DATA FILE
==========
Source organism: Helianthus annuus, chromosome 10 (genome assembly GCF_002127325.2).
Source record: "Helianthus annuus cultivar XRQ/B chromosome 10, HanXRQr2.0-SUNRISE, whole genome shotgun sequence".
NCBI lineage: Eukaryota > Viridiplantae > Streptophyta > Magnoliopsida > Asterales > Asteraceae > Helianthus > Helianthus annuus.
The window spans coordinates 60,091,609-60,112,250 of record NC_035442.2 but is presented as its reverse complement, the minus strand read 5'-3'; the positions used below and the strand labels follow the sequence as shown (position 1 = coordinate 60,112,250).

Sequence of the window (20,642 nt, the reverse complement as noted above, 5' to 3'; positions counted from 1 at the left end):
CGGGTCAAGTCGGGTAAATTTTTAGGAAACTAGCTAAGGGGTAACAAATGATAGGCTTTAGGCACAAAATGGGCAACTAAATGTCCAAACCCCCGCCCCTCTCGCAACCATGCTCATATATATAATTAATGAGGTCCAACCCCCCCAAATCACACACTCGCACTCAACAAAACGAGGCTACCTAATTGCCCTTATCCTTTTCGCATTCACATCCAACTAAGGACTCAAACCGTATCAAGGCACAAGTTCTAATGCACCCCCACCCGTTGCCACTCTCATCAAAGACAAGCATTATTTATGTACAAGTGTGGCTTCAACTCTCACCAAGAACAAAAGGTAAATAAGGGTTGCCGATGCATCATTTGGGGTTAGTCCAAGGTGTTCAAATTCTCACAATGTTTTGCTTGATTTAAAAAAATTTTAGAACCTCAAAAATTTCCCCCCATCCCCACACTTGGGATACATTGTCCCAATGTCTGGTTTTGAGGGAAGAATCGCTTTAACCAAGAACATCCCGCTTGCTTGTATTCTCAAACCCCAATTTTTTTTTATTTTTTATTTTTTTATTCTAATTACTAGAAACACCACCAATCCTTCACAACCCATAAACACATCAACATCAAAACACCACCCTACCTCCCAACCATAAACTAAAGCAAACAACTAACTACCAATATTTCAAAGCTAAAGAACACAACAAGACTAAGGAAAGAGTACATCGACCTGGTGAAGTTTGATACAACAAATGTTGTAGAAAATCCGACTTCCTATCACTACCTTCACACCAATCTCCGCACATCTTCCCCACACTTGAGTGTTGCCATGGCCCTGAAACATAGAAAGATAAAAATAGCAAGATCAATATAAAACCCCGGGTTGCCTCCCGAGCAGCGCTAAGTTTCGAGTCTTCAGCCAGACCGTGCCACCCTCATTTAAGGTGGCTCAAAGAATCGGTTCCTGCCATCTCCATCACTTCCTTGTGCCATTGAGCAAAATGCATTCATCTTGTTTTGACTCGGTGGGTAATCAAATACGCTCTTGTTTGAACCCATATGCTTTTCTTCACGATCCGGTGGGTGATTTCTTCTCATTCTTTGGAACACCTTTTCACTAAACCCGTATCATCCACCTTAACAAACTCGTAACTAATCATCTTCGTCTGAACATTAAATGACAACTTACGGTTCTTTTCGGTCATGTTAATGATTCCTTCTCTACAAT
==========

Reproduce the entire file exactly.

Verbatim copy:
Source organism: Helianthus annuus, chromosome 10 (genome assembly GCF_002127325.2).
Source record: "Helianthus annuus cultivar XRQ/B chromosome 10, HanXRQr2.0-SUNRISE, whole genome shotgun sequence".
NCBI lineage: Eukaryota > Viridiplantae > Streptophyta > Magnoliopsida > Asterales > Asteraceae > Helianthus > Helianthus annuus.
The window spans coordinates 60,091,609-60,112,250 of record NC_035442.2 but is presented as its reverse complement, the minus strand read 5'-3'; the positions used below and the strand labels follow the sequence as shown (position 1 = coordinate 60,112,250).

Sequence of the window (20,642 nt, the reverse complement as noted above, 5' to 3'; positions counted from 1 at the left end):
CGGGTCAAGTCGGGTAAATTTTTAGGAAACTAGCTAAGGGGTAACAAATGATAGGCTTTAGGCACAAAATGGGCAACTAAATGTCCAAACCCCCGCCCCTCTCGCAACCATGCTCATATATATAATTAATGAGGTCCAACCCCCCCAAATCACACACTCGCACTCAACAAAACGAGGCTACCTAATTGCCCTTATCCTTTTCGCATTCACATCCAACTAAGGACTCAAACCGTATCAAGGCACAAGTTCTAATGCACCCCCACCCGTTGCCACTCTCATCAAAGACAAGCATTATTTATGTACAAGTGTGGCTTCAACTCTCACCAAGAACAAAAGGTAAATAAGGGTTGCCGATGCATCATTTGGGGTTAGTCCAAGGTGTTCAAATTCTCACAATGTTTTGCTTGATTTAAAAAAATTTTAGAACCTCAAAAATTTCCCCCCATCCCCACACTTGGGATACATTGTCCCAATGTCTGGTTTTGAGGGAAGAATCGCTTTAACCAAGAACATCCCGCTTGCTTGTATTCTCAAACCCCAATTTTTTTTTATTTTTTATTTTTTTATTCTAATTACTAGAAACACCACCAATCCTTCACAACCCATAAACACATCAACATCAAAACACCACCCTACCTCCCAACCATAAACTAAAGCAAACAACTAACTACCAATATTTCAAAGCTAAAGAACACAACAAGACTAAGGAAAGAGTACATCGACCTGGTGAAGTTTGATACAACAAATGTTGTAGAAAATCCGACTTCCTATCACTACCTTCACACCAATCTCCGCACATCTTCCCCACACTTGAGTGTTGCCATGGCCCTGAAACATAGAAAGATAAAAATAGCAAGATCAATATAAAACCCCGGGTTGCCTCCCGAGCAGCGCTAAGTTTCGAGTCTTCAGCCAGACCGTGCCACCCTCATTTAAGGTGGCTCAAAGAATCGGTTCCTGCCATCTCCATCACTTCCTTGTGCCATTGAGCAAAATGCATTCATCTTGTTTTGACTCGGTGGGTAATCAAATACGCTCTTGTTTGAACCCATATGCTTTTCTTCACGATCCGGTGGGTGATTTCTTCTCATTCTTTGGAACACCTTTTCACTAAACCCGTATCATCCACCTTAACAAACTCGTAACTAATCATCTTCGTCTGAACATTAAATGACAACTTACGGTTCTTTTCGGTCATGTTAATGATTCCTTCTCTACAAT